Concern grows over long-term brain damage from hard hits in football
Super Bowl Sunday is a big day for football fans, but there is growing concern about long-term brain damage from the hard hits in the game.
It’s an issue 13 Investigates has been digging into.
CTE stands for Chronic Traumatic Encephalopathy It was first linked to the NFL in 2002. A doctor discovered it in the brain of Pittsburgh
Steelers Hall of Fame center Mike Webster.
Symptoms can include headaches, dizziness, cognitive problems, memory issues and difficulty concentrating – similar to dementia or Alzheimer’s.
Like dementia or Alzheimer’s, CTE is degenerative.
Big hits intensify the thrill of football, but those big hits come with a cost.
"Concussion is no longer a problem that we can just wash under the rug," said Dr. Hamish Kerr, the Fellowship Director for Sports Medicine at Albany Med.
When it comes to CTE specifically, Kerr says much is still unknown.
"We don’t really know what age or what number of head injuries or what genetic pre-disposition is the most important thing in determining why someone develops CTE," said Kerr.
The NFL has made some changes aimed at reducing the number of head injuries.
That includes better helmets, changing drills at pre-seasons practices and new rules limiting risky behavior on the field. It appears to be helping.
In 2015, the NFL reports the total number of concussions was 275. In 2017, it jumped a bit to 281. Fast forward to 2021, it dropped to 187.
However, one former NFL receiver and running back, Bob Reed, says safer rules were out long before now.
"We were taught to tackle an individual from the waist down. You’re not using your head," said Reed.
He played for the Minnesota Vikings in the 1960s.
He says he was taught properly how to hit someone when he started playing as a kid.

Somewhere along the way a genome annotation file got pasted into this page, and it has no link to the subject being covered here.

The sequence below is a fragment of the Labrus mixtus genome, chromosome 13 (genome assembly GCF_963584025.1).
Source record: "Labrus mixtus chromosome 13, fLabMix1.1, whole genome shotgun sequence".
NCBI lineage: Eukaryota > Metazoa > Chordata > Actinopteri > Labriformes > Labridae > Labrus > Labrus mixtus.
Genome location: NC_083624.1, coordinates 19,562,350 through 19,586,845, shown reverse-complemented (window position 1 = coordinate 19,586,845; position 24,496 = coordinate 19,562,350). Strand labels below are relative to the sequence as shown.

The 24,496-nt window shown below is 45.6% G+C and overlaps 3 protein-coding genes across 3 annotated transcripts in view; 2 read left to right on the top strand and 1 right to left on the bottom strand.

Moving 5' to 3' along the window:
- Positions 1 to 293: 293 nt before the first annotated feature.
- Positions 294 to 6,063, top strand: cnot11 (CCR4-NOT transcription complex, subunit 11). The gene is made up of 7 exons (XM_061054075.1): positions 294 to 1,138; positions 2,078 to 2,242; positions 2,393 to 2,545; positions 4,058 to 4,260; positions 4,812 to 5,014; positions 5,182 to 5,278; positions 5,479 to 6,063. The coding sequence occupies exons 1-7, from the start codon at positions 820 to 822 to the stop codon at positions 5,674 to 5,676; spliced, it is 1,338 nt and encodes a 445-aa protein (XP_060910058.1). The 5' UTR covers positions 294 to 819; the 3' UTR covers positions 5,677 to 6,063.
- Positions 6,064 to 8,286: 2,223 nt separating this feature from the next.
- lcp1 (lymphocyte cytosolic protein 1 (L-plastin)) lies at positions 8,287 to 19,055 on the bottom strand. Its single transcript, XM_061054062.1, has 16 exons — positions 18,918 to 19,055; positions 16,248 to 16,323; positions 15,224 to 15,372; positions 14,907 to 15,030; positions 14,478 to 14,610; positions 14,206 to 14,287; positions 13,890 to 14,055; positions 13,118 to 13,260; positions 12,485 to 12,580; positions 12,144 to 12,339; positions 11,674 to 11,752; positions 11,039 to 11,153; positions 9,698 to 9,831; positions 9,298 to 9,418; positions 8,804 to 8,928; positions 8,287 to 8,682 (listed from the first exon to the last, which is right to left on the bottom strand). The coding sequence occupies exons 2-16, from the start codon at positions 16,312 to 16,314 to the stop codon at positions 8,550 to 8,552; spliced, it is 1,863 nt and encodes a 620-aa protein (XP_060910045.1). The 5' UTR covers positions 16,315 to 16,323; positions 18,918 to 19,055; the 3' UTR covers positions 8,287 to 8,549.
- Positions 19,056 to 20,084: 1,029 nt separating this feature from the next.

"If I went above your waist and I tackle you around your neck and threw you down, it was a sign that we were afraid as kids to tackle your legs," said Reed.
Kerr says if you play properly, it can be a safe game.
"If people are playing by the rules, it’s fun and safe, but if people are throwing elbows and deliberately trying to harm their opponent then that’s where it gets tricky," said Kerr.
Reed says another problem started as the game was sensationalized at the pro level.
The harder the tackle, the more attention it got.
It was all to get that 15 seconds of fame on a highlight reel.
"Players…didn’t care how you got down on the ground, but if I use my helmet, it looks more violent," said Reed.
The players saw a hard hit as a badge of honor.
"They would say, ‘Well, tape an aspirin to it and get back out there,’" recalled Reed.
You did not complain about being hurt.
Even if were hit in the head.
"I would have to physically pass out, I would have to have blood in my eyes, something for them to know that this is brain damage," said Reed.
He says one of the only other ways to be taken out of a game is if you had a broken bone that would physically stop you from playing.
"If you could walk, you could play," he said.
Reed says he did not have any serious head injuries during his football career. He does not believe he has CTE, because he is fully functional. However, he is still considering whether he should donate his brain for CTE.